Smart Marine Technology: Self-Recovering Nanogenerators for Wave Energy Harvesting

CoE-EDP, VisionRICoE-EDP, VisionRI | Updated: 19-06-2024 18:00 IST | Created: 19-06-2024 18:00 IST
Smart Marine Technology: Self-Recovering Nanogenerators for Wave Energy Harvesting
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Researchers from Guangxi University and the Chinese Academy of Sciences have made significant strides in developing an Elastic Self-Recovering Hybrid Nanogenerator (ES-HNG) designed to harness energy from water waves and monitor marine environments. The ES-HNG integrates a triboelectric nanogenerator (TENG) with an electromagnetic generator (EMG) to optimize space efficiency and enhance energy capture. This hybrid device is constructed using three-dimensional (3D) printing technology, where a thermoplastic polyurethane (TPU) elastic skeleton supports multiple frictional layer power generation modules. The inclusion of both TENG and EMG components within the same structure leverages the strengths of each technology to improve overall performance.

Innovative Energy Harvesting for Marine Monitoring

The TENG component operates on the principles of triboelectrification and electrostatic induction, which enable it to capture low-frequency wave energy efficiently. The innovative design ensures optimal contact and separation of friction layers, crucial for generating electrical output. Various factors, such as the weight of the magnet and the angle of the elastic skeleton, significantly influence the performance of the TENG. Adjusting these parameters allowed the researchers to identify an optimal configuration that maximizes energy output. The TENG demonstrated a peak power output of 42.68 milliwatts (mW), while the EMG achieved 4.40 mW.

Real-World Applications and Sustainable Energy Solutions

Experimental results showcased the ES-HNG's ability to power multiple marine sensors, including a self-powered wireless meteorological monitoring system, a wireless alarm system, and a water quality monitoring pen. These applications highlight the ES-HNG's potential to provide a sustainable and reliable energy source for real-time marine environmental monitoring. This capability addresses the limitations of current battery-dependent systems, which pose environmental pollution risks and require significant maintenance.

Dual-Mode Energy Harvesting Maximizes Efficiency

The integration of the TENG and EMG within the ES-HNG allows for enhanced energy harvesting from water waves. The TENG component captures mechanical energy from the motion of water waves, converting it into electrical energy through the interaction of friction layers. The EMG component generates electricity via changes in magnetic flux induced by the movement of the magnet within a coil. This dual-mode energy harvesting approach ensures maximum space utilization and improves the efficiency of energy capture.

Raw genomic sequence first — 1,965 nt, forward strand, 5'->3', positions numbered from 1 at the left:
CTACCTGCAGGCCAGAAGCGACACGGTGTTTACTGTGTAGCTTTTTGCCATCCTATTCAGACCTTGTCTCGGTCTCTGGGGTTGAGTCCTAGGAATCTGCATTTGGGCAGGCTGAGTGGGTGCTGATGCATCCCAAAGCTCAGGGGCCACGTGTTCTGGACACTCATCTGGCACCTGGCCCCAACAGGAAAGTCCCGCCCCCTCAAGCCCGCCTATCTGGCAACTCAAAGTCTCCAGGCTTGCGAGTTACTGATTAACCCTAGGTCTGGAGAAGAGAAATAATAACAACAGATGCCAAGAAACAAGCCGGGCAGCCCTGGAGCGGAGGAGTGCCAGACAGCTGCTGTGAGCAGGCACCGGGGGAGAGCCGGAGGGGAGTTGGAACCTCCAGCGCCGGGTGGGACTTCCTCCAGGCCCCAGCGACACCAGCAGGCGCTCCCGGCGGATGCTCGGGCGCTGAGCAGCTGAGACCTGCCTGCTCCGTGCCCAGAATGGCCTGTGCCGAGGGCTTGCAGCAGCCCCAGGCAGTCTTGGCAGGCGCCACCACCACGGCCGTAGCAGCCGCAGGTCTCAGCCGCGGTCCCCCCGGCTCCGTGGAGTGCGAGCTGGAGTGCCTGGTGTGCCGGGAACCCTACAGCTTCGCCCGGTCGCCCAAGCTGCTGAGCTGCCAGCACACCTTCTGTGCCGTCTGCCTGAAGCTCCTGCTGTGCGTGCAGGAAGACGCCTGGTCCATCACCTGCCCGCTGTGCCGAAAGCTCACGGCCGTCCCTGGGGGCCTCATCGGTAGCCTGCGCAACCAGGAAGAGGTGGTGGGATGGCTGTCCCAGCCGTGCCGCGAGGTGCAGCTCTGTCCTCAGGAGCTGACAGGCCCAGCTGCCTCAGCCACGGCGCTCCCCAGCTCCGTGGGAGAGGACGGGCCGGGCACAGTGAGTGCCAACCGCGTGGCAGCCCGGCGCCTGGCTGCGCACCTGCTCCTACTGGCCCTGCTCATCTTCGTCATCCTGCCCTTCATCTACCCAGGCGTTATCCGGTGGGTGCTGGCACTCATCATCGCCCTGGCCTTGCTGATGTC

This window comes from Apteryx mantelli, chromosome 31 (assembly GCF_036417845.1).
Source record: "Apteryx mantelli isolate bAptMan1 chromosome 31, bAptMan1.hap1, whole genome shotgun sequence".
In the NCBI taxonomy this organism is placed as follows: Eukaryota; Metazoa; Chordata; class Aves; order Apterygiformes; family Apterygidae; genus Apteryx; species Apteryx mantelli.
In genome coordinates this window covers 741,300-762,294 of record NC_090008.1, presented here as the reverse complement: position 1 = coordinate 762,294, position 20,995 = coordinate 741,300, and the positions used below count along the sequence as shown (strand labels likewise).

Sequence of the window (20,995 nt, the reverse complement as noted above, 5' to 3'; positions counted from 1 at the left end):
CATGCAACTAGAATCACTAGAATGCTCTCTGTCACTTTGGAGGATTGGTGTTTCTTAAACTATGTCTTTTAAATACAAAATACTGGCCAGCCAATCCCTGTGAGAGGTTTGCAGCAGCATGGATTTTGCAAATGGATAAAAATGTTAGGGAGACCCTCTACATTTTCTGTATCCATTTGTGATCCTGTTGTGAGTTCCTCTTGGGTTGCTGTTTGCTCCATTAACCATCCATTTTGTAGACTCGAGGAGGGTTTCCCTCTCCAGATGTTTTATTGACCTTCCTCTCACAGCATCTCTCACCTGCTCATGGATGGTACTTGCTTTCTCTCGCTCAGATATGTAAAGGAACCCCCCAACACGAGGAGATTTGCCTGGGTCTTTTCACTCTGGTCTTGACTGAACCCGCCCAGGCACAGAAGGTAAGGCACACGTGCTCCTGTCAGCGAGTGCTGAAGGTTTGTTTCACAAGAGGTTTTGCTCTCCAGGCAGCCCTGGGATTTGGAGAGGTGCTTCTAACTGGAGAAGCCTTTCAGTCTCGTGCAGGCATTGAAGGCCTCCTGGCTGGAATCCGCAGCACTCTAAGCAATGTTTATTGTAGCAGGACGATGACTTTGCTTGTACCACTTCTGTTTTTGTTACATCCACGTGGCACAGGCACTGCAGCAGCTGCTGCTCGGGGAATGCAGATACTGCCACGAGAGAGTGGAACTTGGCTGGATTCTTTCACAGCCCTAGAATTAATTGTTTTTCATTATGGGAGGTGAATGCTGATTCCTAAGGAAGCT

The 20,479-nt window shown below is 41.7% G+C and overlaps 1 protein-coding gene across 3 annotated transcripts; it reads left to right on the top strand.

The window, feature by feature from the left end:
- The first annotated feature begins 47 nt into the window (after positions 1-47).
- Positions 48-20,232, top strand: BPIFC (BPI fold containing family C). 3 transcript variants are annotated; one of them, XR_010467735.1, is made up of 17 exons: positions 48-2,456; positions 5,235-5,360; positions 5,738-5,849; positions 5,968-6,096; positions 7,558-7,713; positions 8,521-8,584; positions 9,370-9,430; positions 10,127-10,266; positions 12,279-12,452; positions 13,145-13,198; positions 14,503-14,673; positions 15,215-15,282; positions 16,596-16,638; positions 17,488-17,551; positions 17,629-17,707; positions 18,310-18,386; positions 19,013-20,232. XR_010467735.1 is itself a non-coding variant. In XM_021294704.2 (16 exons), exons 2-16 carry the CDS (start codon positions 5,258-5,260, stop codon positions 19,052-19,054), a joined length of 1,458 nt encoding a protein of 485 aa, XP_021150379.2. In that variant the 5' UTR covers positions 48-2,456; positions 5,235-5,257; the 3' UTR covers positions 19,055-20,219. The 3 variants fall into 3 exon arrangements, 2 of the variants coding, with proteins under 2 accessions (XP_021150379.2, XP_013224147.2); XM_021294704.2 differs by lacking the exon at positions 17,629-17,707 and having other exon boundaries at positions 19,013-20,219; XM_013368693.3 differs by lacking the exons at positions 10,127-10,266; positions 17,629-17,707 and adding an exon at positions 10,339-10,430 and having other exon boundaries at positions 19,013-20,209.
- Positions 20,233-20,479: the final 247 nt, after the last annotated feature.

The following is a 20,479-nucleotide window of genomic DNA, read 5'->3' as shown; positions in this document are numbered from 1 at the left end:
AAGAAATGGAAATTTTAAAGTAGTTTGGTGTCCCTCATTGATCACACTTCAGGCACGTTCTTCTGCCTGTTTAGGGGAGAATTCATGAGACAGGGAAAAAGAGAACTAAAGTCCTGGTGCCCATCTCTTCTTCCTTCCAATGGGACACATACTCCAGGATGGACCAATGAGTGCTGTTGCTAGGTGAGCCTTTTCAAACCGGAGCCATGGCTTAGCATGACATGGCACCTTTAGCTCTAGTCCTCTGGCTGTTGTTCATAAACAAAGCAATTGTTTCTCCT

Rigorous Testing and Practical Demonstrations

The ES-HNG has been subjected to rigorous testing to evaluate its performance under various conditions. In practical tests, the device was able to charge a 1 millifarad (mF) capacitor much faster when combined with a power management circuit (PMC). Without the PMC, the TENG charged the capacitor to 0.63 volts in 180 seconds. However, with the PMC, the charging efficiency increased significantly, reaching 3.44 volts within the same time frame, representing a 5.46-fold improvement. This result underscores the importance of the PMC in enhancing the ES-HNG's charging efficiency.

Furthermore, the ES-HNG demonstrated exceptional durability and performance stability under different water wave conditions. When tested in a wave-making pool, the device's output increased with the frequency and height of the water waves. For instance, as the water wave frequency increased from 0.8 Hz to 1.1 Hz, the transferred charge, short-circuit current, and open-circuit voltage of the TENG showed a corresponding upward trend. Similarly, increasing the wave height from 5 cm to 8 cm led to enhanced output performance. Under optimal wave conditions, the TENG achieved a peak power output of 7.44 mW, while the EMG reached 0.10 mW.

The practical applications of the ES-HNG were demonstrated through several use cases. In one scenario, the device powered a self-powered wireless meteorological monitoring system. After approximately 300 seconds of charging, the accumulated voltage in the capacitor reached 4.70 volts, enabling the temperature/humidity sensor to operate and transmit meteorological data remotely. In another scenario, the ES-HNG powered a self-powered wireless alarm system. After charging a 1 mF capacitor for 150 seconds, the system was able to send a signal to trigger a remote alarm. Additionally, the ES-HNG was used to power a water quality monitoring pen, demonstrating its versatility in various marine applications.

The research provides a practical solution for marine wave energy harvesting and represents a promising distributed power generation technology for future marine self-powered environmental monitoring and forecasting systems. The ES-HNG's innovative design and robust performance offer a sustainable alternative to traditional battery-dependent systems, addressing both environmental and operational challenges. By combining the advantages of TENG and EMG technologies, the ES-HNG maximizes energy capture efficiency and space utilization, paving the way for large-scale deployment in the marine internet of things (IoT). This advancement marks a significant step towards sustainable and efficient marine environmental monitoring, with the potential to revolutionize the way we harness and utilize oceanic energy resources.

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